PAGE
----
The cause of media reform will wax and wane with the other campaigns for radical change in Britain, is my guess. It will be part of the mix, if I have anything to do with it. And I think it is becoming increasingly accepted that radical reform must include the media, even if that does create problems.
What action, if any, was sparked by The Return Of The Public winning Best Book Of Ideas at last year's Festival of Ideas?
My publisher scheduled a paperback, that was one, very important, consequence of winning. Maybe it helped make the book seem a little more respectable. It didn't lead to a breakthrough or anything. But I am resigned to the long haul. It improved my mood, that's for sure.
You have said: "Our ideas always improve by meeting people with different kinds of knowledge and experience and engaging with them as equals." In what way have your ideas expressed in The Return Of The Public improved through meeting people with different kinds of knowledge since you published the book?
Talking with journalists since the book came out has made me more conscious of how difficult it is to do the job in a principled way. Technically difficult, before we come to any structural questions.
More generally, I hope I have become less dogmatic. Writing a book is an exercise in self-absorption, to an extent - it has to be. Since then, starting with the [British] student occupation [in 2010], and through last year and this, I have a better appreciation of the range of political views on the left, I hope, and I am a little less sure of myself. But I am also a good deal more confident that democracy will work, given a chance, in the media and elsewhere.
The audience for non-corporate media is relatively tiny. How does it win a bigger audience?
There are things you can do, of course. But successful market operators and state-funded media are always going to be able to mobilise much more resources.
My preference would be for non-corporate media to focus on reform of the media. If state media structures are democratised then that will give non-corporate media better opportunities to secure funding. That's assuming that they can persuade a constituency that they are doing something worthwhile.
At the moment state broadcasters have a very expensive apparatus for deciding what can and can't be shown. The money spent on that could be spent discovering new things and putting them in a meaningful context.
You have said: "Late last year I was at a meeting to discuss the reform of the UK media. I argued that public subsidies to the media should be subject to meaningful public oversight and control, along the lines I describe... An academic and journalist reacted with horror and uttered the immortal line: 'But they’ll just want stories about Rihanna!'" But my own reaction is, well, if they just want stories about Rihanna, at least that's democracy in action. Would you agree?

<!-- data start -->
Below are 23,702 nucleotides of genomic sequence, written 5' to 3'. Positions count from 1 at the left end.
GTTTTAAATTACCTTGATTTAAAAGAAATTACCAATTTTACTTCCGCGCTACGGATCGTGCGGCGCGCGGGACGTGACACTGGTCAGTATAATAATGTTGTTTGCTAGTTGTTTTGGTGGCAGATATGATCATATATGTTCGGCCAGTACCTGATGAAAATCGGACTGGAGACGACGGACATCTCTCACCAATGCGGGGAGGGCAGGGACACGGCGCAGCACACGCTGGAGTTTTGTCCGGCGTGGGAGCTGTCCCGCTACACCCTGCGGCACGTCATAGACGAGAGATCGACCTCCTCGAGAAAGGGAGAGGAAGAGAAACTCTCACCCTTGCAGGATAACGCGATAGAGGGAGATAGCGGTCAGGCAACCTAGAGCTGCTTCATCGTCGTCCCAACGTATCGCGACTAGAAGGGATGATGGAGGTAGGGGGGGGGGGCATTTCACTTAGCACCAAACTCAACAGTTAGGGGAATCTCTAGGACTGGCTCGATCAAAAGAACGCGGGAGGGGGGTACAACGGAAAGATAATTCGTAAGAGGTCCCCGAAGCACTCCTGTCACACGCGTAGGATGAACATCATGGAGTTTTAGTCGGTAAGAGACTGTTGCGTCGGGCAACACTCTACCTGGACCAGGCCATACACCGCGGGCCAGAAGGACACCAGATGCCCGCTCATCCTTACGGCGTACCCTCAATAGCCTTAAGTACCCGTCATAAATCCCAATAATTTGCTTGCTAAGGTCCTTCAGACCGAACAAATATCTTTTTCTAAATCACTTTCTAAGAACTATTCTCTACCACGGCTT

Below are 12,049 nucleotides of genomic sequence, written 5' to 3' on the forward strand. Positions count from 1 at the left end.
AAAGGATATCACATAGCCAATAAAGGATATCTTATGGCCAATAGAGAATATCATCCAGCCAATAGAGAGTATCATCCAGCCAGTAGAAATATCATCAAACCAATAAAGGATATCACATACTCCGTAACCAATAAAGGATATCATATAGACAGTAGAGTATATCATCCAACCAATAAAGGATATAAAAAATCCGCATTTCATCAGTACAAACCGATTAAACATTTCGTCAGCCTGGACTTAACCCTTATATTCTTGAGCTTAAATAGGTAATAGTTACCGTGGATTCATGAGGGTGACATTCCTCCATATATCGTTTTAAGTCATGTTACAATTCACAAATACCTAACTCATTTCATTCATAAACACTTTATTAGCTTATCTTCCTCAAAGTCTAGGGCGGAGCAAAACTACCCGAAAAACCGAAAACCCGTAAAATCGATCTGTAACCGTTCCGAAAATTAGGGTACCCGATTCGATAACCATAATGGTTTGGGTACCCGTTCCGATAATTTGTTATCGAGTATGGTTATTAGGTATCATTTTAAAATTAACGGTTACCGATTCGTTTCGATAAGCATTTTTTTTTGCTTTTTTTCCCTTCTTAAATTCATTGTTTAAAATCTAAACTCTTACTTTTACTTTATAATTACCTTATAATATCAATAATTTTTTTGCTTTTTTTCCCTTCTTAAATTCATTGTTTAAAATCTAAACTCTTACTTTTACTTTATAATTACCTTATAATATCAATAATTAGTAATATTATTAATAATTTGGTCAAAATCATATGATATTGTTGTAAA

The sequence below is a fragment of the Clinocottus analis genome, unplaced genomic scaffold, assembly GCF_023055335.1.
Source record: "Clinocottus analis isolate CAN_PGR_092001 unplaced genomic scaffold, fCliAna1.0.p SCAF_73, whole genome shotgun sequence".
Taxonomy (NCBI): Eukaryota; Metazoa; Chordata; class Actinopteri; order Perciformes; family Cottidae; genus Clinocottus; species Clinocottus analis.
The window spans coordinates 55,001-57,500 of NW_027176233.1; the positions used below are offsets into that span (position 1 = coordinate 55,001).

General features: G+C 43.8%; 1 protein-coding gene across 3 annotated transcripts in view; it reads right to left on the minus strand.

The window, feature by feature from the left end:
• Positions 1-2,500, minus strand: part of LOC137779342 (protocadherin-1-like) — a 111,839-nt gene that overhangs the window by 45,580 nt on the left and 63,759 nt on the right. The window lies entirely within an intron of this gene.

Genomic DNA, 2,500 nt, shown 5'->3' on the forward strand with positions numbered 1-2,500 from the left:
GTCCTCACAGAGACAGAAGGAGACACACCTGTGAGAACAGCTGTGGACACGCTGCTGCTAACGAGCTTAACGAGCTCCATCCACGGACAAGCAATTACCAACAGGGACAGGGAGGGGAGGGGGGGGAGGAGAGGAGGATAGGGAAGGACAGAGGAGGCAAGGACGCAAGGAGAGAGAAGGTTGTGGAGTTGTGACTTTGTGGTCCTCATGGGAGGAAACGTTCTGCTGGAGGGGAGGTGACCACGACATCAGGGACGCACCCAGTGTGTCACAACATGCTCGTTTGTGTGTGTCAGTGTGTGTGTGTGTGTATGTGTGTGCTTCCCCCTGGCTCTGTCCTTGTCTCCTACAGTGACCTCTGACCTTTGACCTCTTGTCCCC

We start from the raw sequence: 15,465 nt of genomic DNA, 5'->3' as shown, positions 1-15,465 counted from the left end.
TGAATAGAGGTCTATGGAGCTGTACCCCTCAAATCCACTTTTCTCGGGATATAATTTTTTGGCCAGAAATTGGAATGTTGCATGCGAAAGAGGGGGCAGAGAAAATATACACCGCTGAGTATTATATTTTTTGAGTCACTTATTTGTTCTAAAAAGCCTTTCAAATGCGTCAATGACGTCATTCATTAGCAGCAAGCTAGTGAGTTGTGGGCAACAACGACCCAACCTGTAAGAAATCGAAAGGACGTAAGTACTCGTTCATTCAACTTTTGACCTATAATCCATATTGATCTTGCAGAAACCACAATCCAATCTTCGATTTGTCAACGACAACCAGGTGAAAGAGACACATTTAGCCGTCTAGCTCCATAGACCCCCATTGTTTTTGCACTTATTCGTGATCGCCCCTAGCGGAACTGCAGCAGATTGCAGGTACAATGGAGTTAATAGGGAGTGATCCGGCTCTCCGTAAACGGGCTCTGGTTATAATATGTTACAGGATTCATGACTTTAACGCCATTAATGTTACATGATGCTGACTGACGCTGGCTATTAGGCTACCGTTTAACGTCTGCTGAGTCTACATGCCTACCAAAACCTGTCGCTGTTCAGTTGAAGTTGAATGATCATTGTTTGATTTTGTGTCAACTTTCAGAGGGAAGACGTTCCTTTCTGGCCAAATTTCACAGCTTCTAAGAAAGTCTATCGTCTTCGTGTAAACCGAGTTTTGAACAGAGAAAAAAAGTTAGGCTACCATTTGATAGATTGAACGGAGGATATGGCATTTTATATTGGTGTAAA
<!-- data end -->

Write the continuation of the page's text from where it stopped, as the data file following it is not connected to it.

Yeah, if that's what happens, that's what happens. I don't think what she fears is terribly likely. The idea that people will say, yes, what we really need more of is more pictures of Rihanna, that just seems unlikely. The market is quite good at generating that kind of content.
But there's no evidence either way. It hasn't been tried. People might fritter away an opportunity to inform themselves and to form new kinds of political association in the process. They might not. They might do something else entirely. Like you say, that's democracy.
What interested me about that was the anger. How dare I suggest that people have some degree of control over the content of the public sphere!
Given media opposition to any form of public control of anything, your proposals for publicly-commissioned journalism may seem ambitious. There was perhaps a glimmer of hope in the Occupy movement, leading to your most recent book - the pamphlet Common Sense. To what extent would you say that glimmer of hope has been extinguished?
Occupy was certainly exciting at the time. That excitement can make you think that this other world is not only possible but imminent. Hope feels like exhilaration. There is bound to be a falling away of energy after something like that.
Interestingly, in Britain in 2010-2011 there had already been a mobilisation in the universities that was very similar to Occupy in important ways. Those who were involved in that weren't always very prominent in Occupy in this country.
But both groups are connecting with one another, and with others. What happens next won't have the same form as Occupy, perhaps. We're still at the beginning of a process and no one knows where it will end. The conversations happening now are every bit as important as the demonstrations, of that I am sure. This isn't over by a long way. In fact, I feel more hopeful now than I did this time last year.
Below, Dan Hind calls for wholesale reform of the media.